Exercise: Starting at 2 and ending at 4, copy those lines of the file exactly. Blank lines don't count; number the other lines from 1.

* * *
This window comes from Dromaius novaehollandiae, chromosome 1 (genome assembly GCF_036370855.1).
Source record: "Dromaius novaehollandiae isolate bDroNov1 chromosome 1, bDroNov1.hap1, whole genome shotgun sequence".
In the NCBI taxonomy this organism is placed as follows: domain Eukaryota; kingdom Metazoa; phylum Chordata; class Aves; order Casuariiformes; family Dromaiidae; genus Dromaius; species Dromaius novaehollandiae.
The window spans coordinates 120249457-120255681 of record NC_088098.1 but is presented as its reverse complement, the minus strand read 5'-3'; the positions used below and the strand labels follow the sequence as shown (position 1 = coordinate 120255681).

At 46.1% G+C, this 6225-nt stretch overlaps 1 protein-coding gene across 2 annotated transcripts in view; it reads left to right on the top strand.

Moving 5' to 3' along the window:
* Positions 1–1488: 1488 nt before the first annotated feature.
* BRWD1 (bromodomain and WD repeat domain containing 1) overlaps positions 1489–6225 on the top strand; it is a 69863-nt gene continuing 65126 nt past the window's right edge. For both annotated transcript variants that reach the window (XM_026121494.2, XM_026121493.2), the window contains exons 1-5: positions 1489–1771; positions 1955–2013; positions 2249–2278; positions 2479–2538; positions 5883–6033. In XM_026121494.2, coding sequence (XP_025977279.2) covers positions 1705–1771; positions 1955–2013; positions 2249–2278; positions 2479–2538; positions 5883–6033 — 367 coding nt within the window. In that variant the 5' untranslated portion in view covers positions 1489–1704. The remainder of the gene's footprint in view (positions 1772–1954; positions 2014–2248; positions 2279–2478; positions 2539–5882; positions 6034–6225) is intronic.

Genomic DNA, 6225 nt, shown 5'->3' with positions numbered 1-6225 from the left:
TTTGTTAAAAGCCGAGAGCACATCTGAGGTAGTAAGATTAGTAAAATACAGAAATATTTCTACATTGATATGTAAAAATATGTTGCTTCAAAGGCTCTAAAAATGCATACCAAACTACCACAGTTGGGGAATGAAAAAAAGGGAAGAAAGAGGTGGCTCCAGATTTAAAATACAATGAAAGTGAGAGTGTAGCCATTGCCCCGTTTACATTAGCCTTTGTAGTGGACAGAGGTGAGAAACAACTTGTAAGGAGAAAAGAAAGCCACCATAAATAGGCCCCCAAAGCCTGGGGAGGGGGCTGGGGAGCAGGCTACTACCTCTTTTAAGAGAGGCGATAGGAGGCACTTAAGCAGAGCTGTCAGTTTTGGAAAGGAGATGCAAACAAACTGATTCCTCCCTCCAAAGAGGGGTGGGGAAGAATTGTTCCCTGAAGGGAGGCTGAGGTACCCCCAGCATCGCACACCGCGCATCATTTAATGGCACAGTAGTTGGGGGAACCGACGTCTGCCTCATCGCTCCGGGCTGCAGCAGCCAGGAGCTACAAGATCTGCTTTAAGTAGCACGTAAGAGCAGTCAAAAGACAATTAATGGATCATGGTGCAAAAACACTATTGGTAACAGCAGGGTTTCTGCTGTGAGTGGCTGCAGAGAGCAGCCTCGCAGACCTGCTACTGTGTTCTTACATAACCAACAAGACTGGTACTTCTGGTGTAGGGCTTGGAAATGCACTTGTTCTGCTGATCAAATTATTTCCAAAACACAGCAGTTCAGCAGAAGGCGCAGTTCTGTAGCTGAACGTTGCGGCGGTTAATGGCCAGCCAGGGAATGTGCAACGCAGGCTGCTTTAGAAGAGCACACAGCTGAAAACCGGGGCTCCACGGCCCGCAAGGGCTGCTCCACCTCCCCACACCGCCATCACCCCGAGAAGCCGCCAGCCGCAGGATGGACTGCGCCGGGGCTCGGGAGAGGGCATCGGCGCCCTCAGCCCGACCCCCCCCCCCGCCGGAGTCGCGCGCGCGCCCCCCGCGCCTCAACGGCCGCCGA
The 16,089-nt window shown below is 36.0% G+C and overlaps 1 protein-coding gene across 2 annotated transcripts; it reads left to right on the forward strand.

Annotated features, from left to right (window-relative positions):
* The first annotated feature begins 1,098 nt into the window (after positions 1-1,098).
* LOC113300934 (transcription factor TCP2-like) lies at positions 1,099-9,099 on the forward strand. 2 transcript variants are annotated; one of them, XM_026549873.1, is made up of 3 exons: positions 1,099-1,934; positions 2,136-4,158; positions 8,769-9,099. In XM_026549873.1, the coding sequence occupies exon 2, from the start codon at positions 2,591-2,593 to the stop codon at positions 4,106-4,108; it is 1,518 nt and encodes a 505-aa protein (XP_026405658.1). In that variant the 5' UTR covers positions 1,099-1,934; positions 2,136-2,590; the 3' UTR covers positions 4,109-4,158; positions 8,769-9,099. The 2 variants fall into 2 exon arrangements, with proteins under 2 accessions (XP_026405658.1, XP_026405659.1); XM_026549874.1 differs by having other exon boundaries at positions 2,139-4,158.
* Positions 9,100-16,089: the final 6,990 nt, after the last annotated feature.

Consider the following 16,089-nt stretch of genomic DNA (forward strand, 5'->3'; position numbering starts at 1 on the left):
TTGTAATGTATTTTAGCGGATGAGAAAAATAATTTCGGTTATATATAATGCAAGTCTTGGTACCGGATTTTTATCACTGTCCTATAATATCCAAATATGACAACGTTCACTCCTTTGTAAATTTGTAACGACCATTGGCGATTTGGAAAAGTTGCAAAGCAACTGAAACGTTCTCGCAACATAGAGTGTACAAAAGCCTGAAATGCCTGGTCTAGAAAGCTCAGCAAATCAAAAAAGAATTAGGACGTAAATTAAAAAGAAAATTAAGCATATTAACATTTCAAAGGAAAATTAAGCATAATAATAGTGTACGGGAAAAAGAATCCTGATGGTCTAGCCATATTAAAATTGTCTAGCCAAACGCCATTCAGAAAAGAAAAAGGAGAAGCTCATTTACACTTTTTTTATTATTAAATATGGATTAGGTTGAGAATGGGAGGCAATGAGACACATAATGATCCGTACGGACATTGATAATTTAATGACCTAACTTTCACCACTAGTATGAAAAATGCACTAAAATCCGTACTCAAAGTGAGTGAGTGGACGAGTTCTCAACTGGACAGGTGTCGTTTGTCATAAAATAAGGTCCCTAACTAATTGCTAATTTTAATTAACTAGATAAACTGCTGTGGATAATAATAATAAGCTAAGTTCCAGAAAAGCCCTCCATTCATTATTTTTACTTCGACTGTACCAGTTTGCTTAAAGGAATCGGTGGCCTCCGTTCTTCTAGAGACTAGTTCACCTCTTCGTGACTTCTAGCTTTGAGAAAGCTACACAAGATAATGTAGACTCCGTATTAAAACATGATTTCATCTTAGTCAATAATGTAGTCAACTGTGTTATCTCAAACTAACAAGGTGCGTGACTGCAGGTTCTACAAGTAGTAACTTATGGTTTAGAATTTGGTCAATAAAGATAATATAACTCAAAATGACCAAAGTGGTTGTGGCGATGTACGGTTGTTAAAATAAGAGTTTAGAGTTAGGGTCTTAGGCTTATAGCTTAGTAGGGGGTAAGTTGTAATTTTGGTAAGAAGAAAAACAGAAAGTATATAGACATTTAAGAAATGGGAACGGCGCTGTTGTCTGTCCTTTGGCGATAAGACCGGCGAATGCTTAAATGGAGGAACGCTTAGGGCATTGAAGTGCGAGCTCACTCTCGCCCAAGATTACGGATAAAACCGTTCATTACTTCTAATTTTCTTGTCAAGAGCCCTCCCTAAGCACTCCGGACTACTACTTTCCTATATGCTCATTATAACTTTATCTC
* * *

Source record: "Dromaius novaehollandiae isolate bDroNov1 chromosome 1, bDroNov1.hap1, whole genome shotgun sequence".
In the NCBI taxonomy this organism is placed as follows: domain Eukaryota; kingdom Metazoa; phylum Chordata; class Aves; order Casuariiformes; family Dromaiidae; genus Dromaius; species Dromaius novaehollandiae.
The window spans coordinates 120249457-120255681 of record NC_088098.1 but is presented as its reverse complement, the minus strand read 5'-3'; the positions used below and the strand labels follow the sequence as shown (position 1 = coordinate 120255681).